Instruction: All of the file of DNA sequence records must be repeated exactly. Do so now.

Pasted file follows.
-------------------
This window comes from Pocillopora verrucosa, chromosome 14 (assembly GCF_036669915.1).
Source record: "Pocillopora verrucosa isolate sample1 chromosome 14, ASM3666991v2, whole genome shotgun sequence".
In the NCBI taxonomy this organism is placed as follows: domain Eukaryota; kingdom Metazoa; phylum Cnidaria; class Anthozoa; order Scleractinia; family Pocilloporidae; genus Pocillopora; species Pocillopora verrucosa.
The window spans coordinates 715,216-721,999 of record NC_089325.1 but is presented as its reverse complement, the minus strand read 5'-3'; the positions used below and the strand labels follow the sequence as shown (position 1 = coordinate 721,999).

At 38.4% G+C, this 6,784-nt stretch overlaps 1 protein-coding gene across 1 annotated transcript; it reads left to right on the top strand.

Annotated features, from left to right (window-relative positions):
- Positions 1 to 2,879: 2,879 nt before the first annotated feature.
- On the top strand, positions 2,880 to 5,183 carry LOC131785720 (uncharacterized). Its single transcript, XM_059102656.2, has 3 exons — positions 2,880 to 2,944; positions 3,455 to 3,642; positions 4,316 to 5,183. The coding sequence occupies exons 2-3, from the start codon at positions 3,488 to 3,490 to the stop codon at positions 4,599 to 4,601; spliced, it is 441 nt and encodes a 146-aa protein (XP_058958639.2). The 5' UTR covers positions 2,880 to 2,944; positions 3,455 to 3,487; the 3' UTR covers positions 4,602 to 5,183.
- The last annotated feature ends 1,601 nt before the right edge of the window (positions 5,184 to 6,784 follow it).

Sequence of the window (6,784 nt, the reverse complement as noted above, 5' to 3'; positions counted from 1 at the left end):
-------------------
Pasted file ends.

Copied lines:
This window comes from Pocillopora verrucosa, chromosome 14 (assembly GCF_036669915.1).
Source record: "Pocillopora verrucosa isolate sample1 chromosome 14, ASM3666991v2, whole genome shotgun sequence".
In the NCBI taxonomy this organism is placed as follows: domain Eukaryota; kingdom Metazoa; phylum Cnidaria; class Anthozoa; order Scleractinia; family Pocilloporidae; genus Pocillopora; species Pocillopora verrucosa.
The window spans coordinates 715,216-721,999 of record NC_089325.1 but is presented as its reverse complement, the minus strand read 5'-3'; the positions used below and the strand labels follow the sequence as shown (position 1 = coordinate 721,999).

At 38.4% G+C, this 6,784-nt stretch overlaps 1 protein-coding gene across 1 annotated transcript; it reads left to right on the top strand.

Annotated features, from left to right (window-relative positions):
- Positions 1 to 2,879: 2,879 nt before the first annotated feature.
- On the top strand, positions 2,880 to 5,183 carry LOC131785720 (uncharacterized). Its single transcript, XM_059102656.2, has 3 exons — positions 2,880 to 2,944; positions 3,455 to 3,642; positions 4,316 to 5,183. The coding sequence occupies exons 2-3, from the start codon at positions 3,488 to 3,490 to the stop codon at positions 4,599 to 4,601; spliced, it is 441 nt and encodes a 146-aa protein (XP_058958639.2). The 5' UTR covers positions 2,880 to 2,944; positions 3,455 to 3,487; the 3' UTR covers positions 4,602 to 5,183.
- The last annotated feature ends 1,601 nt before the right edge of the window (positions 5,184 to 6,784 follow it).

Sequence of the window (6,784 nt, the reverse complement as noted above, 5' to 3'; positions counted from 1 at the left end):